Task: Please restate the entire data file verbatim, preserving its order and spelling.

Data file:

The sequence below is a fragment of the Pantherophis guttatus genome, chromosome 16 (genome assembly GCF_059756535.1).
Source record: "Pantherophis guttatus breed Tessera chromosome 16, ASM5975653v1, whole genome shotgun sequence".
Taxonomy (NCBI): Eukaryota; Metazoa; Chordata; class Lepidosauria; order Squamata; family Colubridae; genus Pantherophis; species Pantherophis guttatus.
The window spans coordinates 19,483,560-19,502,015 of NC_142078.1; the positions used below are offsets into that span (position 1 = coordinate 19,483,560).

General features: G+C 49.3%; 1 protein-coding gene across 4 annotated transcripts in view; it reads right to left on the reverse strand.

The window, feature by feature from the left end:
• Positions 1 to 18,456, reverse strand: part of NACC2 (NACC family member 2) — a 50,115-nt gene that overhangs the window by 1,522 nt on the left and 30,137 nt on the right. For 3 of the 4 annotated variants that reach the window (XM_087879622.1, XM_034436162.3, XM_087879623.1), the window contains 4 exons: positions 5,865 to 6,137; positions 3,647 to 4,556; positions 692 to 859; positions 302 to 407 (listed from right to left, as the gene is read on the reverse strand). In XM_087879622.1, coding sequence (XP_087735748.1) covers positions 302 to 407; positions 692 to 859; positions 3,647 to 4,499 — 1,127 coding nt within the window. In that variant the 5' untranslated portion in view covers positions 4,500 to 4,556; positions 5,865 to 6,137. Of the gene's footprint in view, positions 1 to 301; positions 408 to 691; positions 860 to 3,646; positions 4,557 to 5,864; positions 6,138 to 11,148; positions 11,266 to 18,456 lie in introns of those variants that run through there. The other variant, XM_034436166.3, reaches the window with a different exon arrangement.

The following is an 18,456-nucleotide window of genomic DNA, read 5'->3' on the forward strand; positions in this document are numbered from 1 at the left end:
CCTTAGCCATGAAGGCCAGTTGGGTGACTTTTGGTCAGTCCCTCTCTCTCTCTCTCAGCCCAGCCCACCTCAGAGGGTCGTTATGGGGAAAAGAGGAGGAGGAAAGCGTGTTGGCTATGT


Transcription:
The sequence below is a fragment of the Pantherophis guttatus genome, chromosome 16 (genome assembly GCF_059756535.1).
Source record: "Pantherophis guttatus breed Tessera chromosome 16, ASM5975653v1, whole genome shotgun sequence".
Taxonomy (NCBI): Eukaryota; Metazoa; Chordata; class Lepidosauria; order Squamata; family Colubridae; genus Pantherophis; species Pantherophis guttatus.
The window spans coordinates 19,483,560-19,502,015 of NC_142078.1; the positions used below are offsets into that span (position 1 = coordinate 19,483,560).

General features: G+C 49.3%; 1 protein-coding gene across 4 annotated transcripts in view; it reads right to left on the reverse strand.

The window, feature by feature from the left end:
• Positions 1 to 18,456, reverse strand: part of NACC2 (NACC family member 2) — a 50,115-nt gene that overhangs the window by 1,522 nt on the left and 30,137 nt on the right. For 3 of the 4 annotated variants that reach the window (XM_087879622.1, XM_034436162.3, XM_087879623.1), the window contains 4 exons: positions 5,865 to 6,137; positions 3,647 to 4,556; positions 692 to 859; positions 302 to 407 (listed from right to left, as the gene is read on the reverse strand). In XM_087879622.1, coding sequence (XP_087735748.1) covers positions 302 to 407; positions 692 to 859; positions 3,647 to 4,499 — 1,127 coding nt within the window. In that variant the 5' untranslated portion in view covers positions 4,500 to 4,556; positions 5,865 to 6,137. Of the gene's footprint in view, positions 1 to 301; positions 408 to 691; positions 860 to 3,646; positions 4,557 to 5,864; positions 6,138 to 11,148; positions 11,266 to 18,456 lie in introns of those variants that run through there. The other variant, XM_034436166.3, reaches the window with a different exon arrangement.

The following is an 18,456-nucleotide window of genomic DNA, read 5'->3' on the forward strand; positions in this document are numbered from 1 at the left end:
CCTTAGCCATGAAGGCCAGTTGGGTGACTTTTGGTCAGTCCCTCTCTCTCTCTCTCAGCCCAGCCCACCTCAGAGGGTCGTTATGGGGAAAAGAGGAGGAGGAAAGCGTGTTGGCTATGT